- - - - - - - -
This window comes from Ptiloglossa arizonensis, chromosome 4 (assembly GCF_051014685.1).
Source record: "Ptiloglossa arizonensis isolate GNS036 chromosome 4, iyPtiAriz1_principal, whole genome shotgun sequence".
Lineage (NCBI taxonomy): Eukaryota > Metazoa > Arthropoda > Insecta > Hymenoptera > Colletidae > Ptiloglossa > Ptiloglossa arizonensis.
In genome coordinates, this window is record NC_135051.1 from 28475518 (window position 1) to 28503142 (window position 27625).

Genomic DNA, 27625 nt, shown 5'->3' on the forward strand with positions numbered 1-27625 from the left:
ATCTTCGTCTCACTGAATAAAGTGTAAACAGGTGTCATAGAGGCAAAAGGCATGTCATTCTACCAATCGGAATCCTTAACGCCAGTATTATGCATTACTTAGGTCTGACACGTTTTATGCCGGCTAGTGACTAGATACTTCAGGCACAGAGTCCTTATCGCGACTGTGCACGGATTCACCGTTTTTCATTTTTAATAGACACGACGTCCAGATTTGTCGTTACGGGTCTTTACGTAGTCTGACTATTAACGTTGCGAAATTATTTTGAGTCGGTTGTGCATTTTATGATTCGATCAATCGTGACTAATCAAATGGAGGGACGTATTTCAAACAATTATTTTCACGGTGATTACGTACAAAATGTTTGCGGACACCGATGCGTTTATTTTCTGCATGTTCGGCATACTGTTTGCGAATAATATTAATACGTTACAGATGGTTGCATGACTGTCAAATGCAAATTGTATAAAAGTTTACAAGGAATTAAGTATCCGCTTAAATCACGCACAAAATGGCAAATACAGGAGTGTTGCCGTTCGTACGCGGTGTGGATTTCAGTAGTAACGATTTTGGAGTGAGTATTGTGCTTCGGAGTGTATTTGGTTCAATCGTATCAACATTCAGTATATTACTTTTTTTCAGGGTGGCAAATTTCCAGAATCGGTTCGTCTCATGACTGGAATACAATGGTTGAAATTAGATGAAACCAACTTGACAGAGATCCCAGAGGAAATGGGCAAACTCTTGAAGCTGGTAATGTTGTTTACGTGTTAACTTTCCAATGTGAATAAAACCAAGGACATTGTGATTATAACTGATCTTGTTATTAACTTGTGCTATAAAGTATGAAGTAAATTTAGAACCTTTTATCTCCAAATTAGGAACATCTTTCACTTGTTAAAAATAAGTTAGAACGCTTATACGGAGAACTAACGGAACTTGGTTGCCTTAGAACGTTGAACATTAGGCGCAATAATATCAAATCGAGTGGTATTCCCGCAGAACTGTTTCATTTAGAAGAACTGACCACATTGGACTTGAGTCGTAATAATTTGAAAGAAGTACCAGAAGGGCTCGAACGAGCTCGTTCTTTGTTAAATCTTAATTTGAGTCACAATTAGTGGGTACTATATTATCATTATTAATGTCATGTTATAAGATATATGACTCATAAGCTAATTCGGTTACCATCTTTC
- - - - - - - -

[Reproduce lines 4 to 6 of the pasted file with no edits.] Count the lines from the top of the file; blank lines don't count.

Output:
In genome coordinates, this window is record NC_135051.1 from 28475518 (window position 1) to 28503142 (window position 27625).

Genomic DNA, 27625 nt, shown 5'->3' on the forward strand with positions numbered 1-27625 from the left:
ATCTTCGTCTCACTGAATAAAGTGTAAACAGGTGTCATAGAGGCAAAAGGCATGTCATTCTACCAATCGGAATCCTTAACGCCAGTATTATGCATTACTTAGGTCTGACACGTTTTATGCCGGCTAGTGACTAGATACTTCAGGCACAGAGTCCTTATCGCGACTGTGCACGGATTCACCGTTTTTCATTTTTAATAGACACGACGTCCAGATTTGTCGTTACGGGTCTTTACGTAGTCTGACTATTAACGTTGCGAAATTATTTTGAGTCGGTTGTGCATTTTATGATTCGATCAATCGTGACTAATCAAATGGAGGGACGTATTTCAAACAATTATTTTCACGGTGATTACGTACAAAATGTTTGCGGACACCGATGCGTTTATTTTCTGCATGTTCGGCATACTGTTTGCGAATAATATTAATACGTTACAGATGGTTGCATGACTGTCAAATGCAAATTGTATAAAAGTTTACAAGGAATTAAGTATCCGCTTAAATCACGCACAAAATGGCAAATACAGGAGTGTTGCCGTTCGTACGCGGTGTGGATTTCAGTAGTAACGATTTTGGAGTGAGTATTGTGCTTCGGAGTGTATTTGGTTCAATCGTATCAACATTCAGTATATTACTTTTTTTCAGGGTGGCAAATTTCCAGAATCGGTTCGTCTCATGACTGGAATACAATGGTTGAAATTAGATGAAACCAACTTGACAGAGATCCCAGAGGAAATGGGCAAACTCTTGAAGCTGGTAATGTTGTTTACGTGTTAACTTTCCAATGTGAATAAAACCAAGGACATTGTGATTATAACTGATCTTGTTATTAACTTGTGCTATAAAGTATGAAGTAAATTTAGAACCTTTTATCTCCAAATTAGGAACATCTTTCACTTGTTAAAAATAAGTTAGAACGCTTATACGGAGAACTAACGGAACTTGGTTGCCTTAGAACGTTGAACATTAGGCGCAATAATATCAAATCGAGTGGTATTCCCGCAGAACTGTTTCATTTAGAAGAACTGACCACATTGGACTTGAGTCGTAATAATTTGAAAGAAGTACCAGAAGGGCTCGAACGAGCTCGTTCTTTGTTAAATCTTAATTTGAGTCACAATTAGTGGGTACTATATTATCATTATTAATGTCATGTTATAAGATATATGACTCATAAGCTAATTCGGTTACCATCTTTC